The Future of a Connected Field Technician [Infographic]

When technology first began to dot our landscape many years ago, it was pretty unreliable.  Telephone service was slow to make it to some areas, and when it did it could often be unreliable.  Broadband internet was the same way.  It was slow to reach the rural areas, and once it did the service was spotty.  Once the infrastructure gets built, reliability increases greatly.  But no matter how great your infrastructure is, there are still maintenance issues that will need to be dealt with in a timely manner to prevent major interruptions in service.

Nowadays infrastructure is getting smarter.  Machines are connected to each other and communicate via sensors.  Data about vibrations, temperature, output levels, sound, and revolutions per minute are monitored at regular intervals.  When there is a change, data can be transmitted to a service technician who can investigate the change and make repairs before a breakdown occurs.  This leads to greater reliability and predictability in the infrastructure, which translates to fewer headaches for consumers.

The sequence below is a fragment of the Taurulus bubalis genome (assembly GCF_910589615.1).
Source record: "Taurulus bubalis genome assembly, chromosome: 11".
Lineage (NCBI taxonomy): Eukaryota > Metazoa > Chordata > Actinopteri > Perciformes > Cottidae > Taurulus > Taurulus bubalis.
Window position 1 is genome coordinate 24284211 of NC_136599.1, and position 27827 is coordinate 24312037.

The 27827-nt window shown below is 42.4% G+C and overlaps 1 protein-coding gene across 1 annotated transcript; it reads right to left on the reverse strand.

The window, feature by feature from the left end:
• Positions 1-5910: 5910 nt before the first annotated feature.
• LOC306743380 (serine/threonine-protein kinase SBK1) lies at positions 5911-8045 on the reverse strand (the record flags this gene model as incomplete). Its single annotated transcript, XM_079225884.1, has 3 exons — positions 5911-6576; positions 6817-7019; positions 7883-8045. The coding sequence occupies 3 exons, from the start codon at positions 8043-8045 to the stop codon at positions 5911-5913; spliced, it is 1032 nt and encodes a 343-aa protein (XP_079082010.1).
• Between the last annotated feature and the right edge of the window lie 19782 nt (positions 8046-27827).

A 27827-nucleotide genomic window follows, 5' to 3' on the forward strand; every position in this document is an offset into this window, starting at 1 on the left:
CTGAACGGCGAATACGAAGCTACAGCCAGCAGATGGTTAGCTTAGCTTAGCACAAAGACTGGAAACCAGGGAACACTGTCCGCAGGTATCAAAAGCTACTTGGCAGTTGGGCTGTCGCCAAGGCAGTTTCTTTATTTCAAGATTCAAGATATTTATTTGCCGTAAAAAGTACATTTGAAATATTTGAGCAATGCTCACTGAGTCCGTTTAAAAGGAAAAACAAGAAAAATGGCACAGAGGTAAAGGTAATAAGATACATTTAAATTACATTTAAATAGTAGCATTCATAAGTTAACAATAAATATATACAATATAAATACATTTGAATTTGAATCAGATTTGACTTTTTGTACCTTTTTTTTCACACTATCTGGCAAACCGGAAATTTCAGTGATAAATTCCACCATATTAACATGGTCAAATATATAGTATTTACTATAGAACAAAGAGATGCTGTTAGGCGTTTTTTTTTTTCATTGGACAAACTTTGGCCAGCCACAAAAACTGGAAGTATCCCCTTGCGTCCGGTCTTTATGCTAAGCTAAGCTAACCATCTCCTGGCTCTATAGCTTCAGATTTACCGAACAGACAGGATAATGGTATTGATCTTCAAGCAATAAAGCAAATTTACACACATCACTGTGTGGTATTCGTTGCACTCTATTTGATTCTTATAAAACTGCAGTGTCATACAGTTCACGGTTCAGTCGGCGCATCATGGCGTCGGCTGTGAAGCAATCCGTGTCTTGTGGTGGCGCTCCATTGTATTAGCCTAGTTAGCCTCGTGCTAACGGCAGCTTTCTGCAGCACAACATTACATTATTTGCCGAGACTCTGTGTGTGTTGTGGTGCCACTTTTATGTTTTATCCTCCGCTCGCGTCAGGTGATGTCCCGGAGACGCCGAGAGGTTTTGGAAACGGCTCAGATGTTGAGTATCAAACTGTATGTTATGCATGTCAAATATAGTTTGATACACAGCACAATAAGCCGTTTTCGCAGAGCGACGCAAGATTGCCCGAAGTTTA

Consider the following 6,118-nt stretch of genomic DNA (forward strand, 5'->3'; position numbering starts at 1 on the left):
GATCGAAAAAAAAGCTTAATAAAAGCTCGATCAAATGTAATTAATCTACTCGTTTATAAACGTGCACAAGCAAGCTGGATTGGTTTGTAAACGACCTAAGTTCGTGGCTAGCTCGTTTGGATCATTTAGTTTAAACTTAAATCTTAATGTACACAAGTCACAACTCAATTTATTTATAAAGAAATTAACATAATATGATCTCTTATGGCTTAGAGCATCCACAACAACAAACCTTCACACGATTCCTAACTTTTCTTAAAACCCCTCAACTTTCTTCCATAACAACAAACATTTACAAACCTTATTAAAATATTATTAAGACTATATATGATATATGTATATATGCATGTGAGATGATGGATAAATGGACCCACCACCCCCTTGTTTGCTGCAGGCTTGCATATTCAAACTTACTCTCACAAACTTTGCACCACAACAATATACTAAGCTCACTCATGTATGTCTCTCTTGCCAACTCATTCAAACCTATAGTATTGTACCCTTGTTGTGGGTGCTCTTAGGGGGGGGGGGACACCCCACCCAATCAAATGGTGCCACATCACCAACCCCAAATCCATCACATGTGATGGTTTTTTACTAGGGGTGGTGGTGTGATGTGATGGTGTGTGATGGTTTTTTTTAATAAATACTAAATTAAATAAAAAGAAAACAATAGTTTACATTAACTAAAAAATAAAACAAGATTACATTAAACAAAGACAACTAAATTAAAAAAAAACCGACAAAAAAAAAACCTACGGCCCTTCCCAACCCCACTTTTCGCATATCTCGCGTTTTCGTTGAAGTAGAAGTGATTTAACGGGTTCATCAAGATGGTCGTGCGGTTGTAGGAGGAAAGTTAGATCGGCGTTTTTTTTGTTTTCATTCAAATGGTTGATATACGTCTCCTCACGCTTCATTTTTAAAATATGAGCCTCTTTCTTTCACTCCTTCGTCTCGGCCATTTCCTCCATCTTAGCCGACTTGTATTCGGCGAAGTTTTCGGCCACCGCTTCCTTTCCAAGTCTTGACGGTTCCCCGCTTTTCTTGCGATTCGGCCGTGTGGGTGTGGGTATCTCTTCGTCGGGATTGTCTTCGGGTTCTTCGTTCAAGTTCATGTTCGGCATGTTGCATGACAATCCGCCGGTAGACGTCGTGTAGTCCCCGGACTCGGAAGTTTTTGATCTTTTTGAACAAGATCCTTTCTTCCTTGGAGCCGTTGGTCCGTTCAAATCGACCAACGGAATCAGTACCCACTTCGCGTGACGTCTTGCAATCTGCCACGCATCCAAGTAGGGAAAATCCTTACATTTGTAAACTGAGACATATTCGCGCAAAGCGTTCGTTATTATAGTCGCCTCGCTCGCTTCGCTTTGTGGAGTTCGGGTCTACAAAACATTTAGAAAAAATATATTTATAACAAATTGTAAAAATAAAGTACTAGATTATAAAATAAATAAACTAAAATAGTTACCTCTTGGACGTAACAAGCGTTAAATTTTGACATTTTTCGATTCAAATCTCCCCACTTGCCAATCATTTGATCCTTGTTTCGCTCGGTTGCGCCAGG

There are currently 50 billion sensors in use, and that number is expected to grow to two trillion in the next few years.  This trend stands to save the field service industry $1 Billion annually by the year 2017.  When service technicians receive warnings from the machines they work on, we all benefit.  Check out this infographic for more on the future of the connected service technician.

uture of a Connected Field Technician
courtesy of ServicePower